The United States Congress passed the Federal Water Pollution Control Act, 33 U.S.C.A. §1251 et seq. (1972), and it became known as the Clean Water Act after Congress passed significant set of amendments to it in 1977.
This legislation established the symbolic goals of eliminating water release of toxic amounts of toxic substances, eliminating additional water pollution by 1985, and ensuring that surface waters would meet standards necessary for human sports and recreation by 1983.
To achieve this, it required that individuals obtain permits before releasing any pollutants into U.S. waters (including wetlands), and allowed EPA to create effluent limits for point sources (releases of discrete streams of wastewater, such as from factory pipes), based on Best Available Technology standards. These standards were set as an enforceable national minimum and preempted state legislation. In addition to technology-based standards, it also required that surface waters meet health and water quality-based standards that would create waters that would be safe enough for activities such as fishing and swimming.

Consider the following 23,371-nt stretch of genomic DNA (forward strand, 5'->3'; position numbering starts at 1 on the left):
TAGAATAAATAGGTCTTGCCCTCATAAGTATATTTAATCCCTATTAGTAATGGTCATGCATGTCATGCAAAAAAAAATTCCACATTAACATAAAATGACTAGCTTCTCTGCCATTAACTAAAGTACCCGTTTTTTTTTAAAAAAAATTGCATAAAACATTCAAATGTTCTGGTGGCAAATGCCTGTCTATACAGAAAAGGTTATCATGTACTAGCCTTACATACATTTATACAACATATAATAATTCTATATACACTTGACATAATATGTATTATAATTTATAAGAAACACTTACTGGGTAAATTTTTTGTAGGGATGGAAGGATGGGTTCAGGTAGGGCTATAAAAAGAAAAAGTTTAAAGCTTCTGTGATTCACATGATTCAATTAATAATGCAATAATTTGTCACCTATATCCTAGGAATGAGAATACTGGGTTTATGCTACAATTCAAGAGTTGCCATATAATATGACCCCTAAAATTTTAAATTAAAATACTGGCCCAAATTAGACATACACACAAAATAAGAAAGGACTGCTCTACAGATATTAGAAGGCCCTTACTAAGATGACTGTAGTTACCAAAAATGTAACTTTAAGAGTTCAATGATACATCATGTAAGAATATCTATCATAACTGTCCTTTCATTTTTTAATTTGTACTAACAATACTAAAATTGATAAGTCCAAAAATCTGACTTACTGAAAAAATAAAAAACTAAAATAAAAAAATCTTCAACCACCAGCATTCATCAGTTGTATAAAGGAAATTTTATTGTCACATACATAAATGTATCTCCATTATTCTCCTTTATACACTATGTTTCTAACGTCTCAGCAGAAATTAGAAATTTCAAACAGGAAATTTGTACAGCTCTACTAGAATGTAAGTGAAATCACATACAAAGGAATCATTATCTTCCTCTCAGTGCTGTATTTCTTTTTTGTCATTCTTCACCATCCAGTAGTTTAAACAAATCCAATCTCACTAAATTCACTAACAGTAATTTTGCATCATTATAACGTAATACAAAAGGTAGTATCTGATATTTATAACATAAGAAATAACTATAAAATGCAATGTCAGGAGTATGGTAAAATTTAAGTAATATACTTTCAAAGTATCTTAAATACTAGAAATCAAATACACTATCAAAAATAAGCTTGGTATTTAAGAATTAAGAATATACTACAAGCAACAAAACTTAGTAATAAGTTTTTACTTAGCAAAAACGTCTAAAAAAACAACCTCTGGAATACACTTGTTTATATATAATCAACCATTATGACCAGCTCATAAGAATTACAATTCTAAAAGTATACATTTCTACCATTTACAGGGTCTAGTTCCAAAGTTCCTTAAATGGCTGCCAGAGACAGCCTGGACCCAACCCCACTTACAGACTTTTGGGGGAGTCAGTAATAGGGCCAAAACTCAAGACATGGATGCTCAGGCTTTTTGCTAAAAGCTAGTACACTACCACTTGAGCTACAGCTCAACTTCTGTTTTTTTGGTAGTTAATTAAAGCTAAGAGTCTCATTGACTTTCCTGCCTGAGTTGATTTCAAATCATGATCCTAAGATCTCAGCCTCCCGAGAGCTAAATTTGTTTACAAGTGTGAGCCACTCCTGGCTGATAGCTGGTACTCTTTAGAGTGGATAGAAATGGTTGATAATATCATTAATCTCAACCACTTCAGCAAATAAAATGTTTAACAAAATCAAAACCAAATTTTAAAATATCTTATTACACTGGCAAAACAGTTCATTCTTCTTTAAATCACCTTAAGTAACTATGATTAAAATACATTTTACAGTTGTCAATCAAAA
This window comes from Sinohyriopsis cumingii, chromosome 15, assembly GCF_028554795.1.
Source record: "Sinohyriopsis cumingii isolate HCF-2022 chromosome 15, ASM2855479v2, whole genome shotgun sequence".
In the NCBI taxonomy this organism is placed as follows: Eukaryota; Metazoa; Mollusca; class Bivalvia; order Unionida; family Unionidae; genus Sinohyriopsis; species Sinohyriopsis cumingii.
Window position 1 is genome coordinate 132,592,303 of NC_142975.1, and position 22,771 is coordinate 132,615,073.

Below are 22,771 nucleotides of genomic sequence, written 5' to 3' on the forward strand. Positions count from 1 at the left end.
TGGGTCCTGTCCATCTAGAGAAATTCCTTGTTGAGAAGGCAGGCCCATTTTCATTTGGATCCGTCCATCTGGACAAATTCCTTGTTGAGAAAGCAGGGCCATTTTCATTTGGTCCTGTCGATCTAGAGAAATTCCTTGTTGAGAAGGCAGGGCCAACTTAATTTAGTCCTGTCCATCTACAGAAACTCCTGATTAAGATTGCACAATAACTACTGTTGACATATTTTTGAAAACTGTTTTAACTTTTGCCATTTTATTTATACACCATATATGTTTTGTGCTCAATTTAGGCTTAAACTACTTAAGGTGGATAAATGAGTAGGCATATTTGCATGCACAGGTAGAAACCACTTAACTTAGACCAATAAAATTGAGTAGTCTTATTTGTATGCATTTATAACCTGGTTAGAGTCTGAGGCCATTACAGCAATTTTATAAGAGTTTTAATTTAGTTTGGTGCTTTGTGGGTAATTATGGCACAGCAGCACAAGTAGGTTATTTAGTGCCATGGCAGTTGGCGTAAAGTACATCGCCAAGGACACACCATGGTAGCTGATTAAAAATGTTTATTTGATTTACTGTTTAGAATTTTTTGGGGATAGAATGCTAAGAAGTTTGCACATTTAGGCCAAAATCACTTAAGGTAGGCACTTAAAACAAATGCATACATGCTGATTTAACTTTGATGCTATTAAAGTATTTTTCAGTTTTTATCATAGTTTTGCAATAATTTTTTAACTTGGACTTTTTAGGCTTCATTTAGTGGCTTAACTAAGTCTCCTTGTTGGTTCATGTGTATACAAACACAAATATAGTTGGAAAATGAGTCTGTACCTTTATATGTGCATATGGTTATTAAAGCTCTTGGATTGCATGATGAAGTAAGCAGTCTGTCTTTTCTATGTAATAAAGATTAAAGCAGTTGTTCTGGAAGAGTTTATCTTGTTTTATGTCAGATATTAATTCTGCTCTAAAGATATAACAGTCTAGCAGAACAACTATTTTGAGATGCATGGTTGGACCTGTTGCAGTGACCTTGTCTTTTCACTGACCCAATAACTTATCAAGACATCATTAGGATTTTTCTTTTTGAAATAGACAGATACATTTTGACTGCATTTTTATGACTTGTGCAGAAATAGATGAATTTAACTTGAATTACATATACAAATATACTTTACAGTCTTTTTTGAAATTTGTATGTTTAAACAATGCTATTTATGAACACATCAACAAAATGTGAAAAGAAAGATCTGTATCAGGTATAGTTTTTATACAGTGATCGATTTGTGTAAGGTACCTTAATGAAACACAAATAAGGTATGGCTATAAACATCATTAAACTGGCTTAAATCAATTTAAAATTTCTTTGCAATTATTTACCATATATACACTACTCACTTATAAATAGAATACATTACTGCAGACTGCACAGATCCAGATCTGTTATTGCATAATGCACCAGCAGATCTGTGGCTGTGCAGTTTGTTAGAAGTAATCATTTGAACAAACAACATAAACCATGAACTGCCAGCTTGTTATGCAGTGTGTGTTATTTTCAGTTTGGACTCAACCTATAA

To assist municipalities in creating wastewater treatment plants that capable of meeting these standards, the CWA established a system to provide federal financial assistance, first in the form of construction grants, which were modified several times later replaced by the State Water Pollution Control Revolving Fund in 1987.
Other important aspects of the CWA include a citizen suit provision, a pollutant trading system, and the use of Supplemental Environmental Programs in addition to significant fines in the enforcement process.
The Clean Water Act succeeded in drastically reducing water pollution. By the beginning of the 21st Century, waterfront development was a major goal in localities throughout America. 90% of new development in New York State was waterfront development. A member of the North Delaware Riverfront Task Force, State Rep. Mark B. Cohen of Philadelphia, said that "The reduction of water pollution gave new life to many old urban and industrialized areas. Formerly useless land suddenly became highly desirable, and the vision of an East Coast Greenway, spanning from Maine to Florida, became a reasonable goal to work towards."